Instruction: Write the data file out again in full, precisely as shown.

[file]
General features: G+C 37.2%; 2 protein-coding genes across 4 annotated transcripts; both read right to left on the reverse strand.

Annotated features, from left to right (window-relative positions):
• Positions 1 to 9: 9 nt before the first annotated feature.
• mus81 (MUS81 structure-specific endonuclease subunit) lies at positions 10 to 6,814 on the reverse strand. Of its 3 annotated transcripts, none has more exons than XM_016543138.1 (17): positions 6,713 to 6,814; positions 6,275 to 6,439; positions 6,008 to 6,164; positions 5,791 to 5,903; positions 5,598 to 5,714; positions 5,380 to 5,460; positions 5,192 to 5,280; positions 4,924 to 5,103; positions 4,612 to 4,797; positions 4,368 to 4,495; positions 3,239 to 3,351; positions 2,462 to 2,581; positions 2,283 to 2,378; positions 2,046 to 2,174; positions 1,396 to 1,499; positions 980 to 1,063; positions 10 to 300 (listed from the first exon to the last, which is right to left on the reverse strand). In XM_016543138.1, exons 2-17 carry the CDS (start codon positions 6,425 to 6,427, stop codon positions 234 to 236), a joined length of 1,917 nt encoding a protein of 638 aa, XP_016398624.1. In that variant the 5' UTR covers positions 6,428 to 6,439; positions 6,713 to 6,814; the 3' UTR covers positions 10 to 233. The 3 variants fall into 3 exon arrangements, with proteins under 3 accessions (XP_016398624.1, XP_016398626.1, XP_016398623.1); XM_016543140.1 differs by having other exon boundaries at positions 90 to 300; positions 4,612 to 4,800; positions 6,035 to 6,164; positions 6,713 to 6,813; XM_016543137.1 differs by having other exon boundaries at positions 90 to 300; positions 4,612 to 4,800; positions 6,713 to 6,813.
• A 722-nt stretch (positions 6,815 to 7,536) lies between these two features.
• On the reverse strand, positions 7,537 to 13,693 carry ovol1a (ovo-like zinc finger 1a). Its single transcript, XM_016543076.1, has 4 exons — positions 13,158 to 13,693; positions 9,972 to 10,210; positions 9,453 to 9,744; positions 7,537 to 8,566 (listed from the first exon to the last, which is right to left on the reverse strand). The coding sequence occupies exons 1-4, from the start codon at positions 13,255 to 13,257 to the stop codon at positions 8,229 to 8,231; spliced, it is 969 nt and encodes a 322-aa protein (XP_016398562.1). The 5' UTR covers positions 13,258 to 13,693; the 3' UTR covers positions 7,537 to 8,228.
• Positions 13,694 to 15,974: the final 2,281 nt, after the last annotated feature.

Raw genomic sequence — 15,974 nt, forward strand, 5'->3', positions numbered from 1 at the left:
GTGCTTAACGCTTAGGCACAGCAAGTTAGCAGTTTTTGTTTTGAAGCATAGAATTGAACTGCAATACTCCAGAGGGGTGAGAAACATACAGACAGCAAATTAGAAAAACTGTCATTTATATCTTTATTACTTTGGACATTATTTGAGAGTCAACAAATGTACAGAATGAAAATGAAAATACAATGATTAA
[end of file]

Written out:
General features: G+C 37.2%; 2 protein-coding genes across 4 annotated transcripts; both read right to left on the reverse strand.

Annotated features, from left to right (window-relative positions):
• Positions 1 to 9: 9 nt before the first annotated feature.
• mus81 (MUS81 structure-specific endonuclease subunit) lies at positions 10 to 6,814 on the reverse strand. Of its 3 annotated transcripts, none has more exons than XM_016543138.1 (17): positions 6,713 to 6,814; positions 6,275 to 6,439; positions 6,008 to 6,164; positions 5,791 to 5,903; positions 5,598 to 5,714; positions 5,380 to 5,460; positions 5,192 to 5,280; positions 4,924 to 5,103; positions 4,612 to 4,797; positions 4,368 to 4,495; positions 3,239 to 3,351; positions 2,462 to 2,581; positions 2,283 to 2,378; positions 2,046 to 2,174; positions 1,396 to 1,499; positions 980 to 1,063; positions 10 to 300 (listed from the first exon to the last, which is right to left on the reverse strand). In XM_016543138.1, exons 2-17 carry the CDS (start codon positions 6,425 to 6,427, stop codon positions 234 to 236), a joined length of 1,917 nt encoding a protein of 638 aa, XP_016398624.1. In that variant the 5' UTR covers positions 6,428 to 6,439; positions 6,713 to 6,814; the 3' UTR covers positions 10 to 233. The 3 variants fall into 3 exon arrangements, with proteins under 3 accessions (XP_016398624.1, XP_016398626.1, XP_016398623.1); XM_016543140.1 differs by having other exon boundaries at positions 90 to 300; positions 4,612 to 4,800; positions 6,035 to 6,164; positions 6,713 to 6,813; XM_016543137.1 differs by having other exon boundaries at positions 90 to 300; positions 4,612 to 4,800; positions 6,713 to 6,813.
• A 722-nt stretch (positions 6,815 to 7,536) lies between these two features.
• On the reverse strand, positions 7,537 to 13,693 carry ovol1a (ovo-like zinc finger 1a). Its single transcript, XM_016543076.1, has 4 exons — positions 13,158 to 13,693; positions 9,972 to 10,210; positions 9,453 to 9,744; positions 7,537 to 8,566 (listed from the first exon to the last, which is right to left on the reverse strand). The coding sequence occupies exons 1-4, from the start codon at positions 13,255 to 13,257 to the stop codon at positions 8,229 to 8,231; spliced, it is 969 nt and encodes a 322-aa protein (XP_016398562.1). The 5' UTR covers positions 13,258 to 13,693; the 3' UTR covers positions 7,537 to 8,228.
• Positions 13,694 to 15,974: the final 2,281 nt, after the last annotated feature.

Raw genomic sequence — 15,974 nt, forward strand, 5'->3', positions numbered from 1 at the left:
GTGCTTAACGCTTAGGCACAGCAAGTTAGCAGTTTTTGTTTTGAAGCATAGAATTGAACTGCAATACTCCAGAGGGGTGAGAAACATACAGACAGCAAATTAGAAAAACTGTCATTTATATCTTTATTACTTTGGACATTATTTGAGAGTCAACAAATGTACAGAATGAAAATGAAAATACAATGATTAA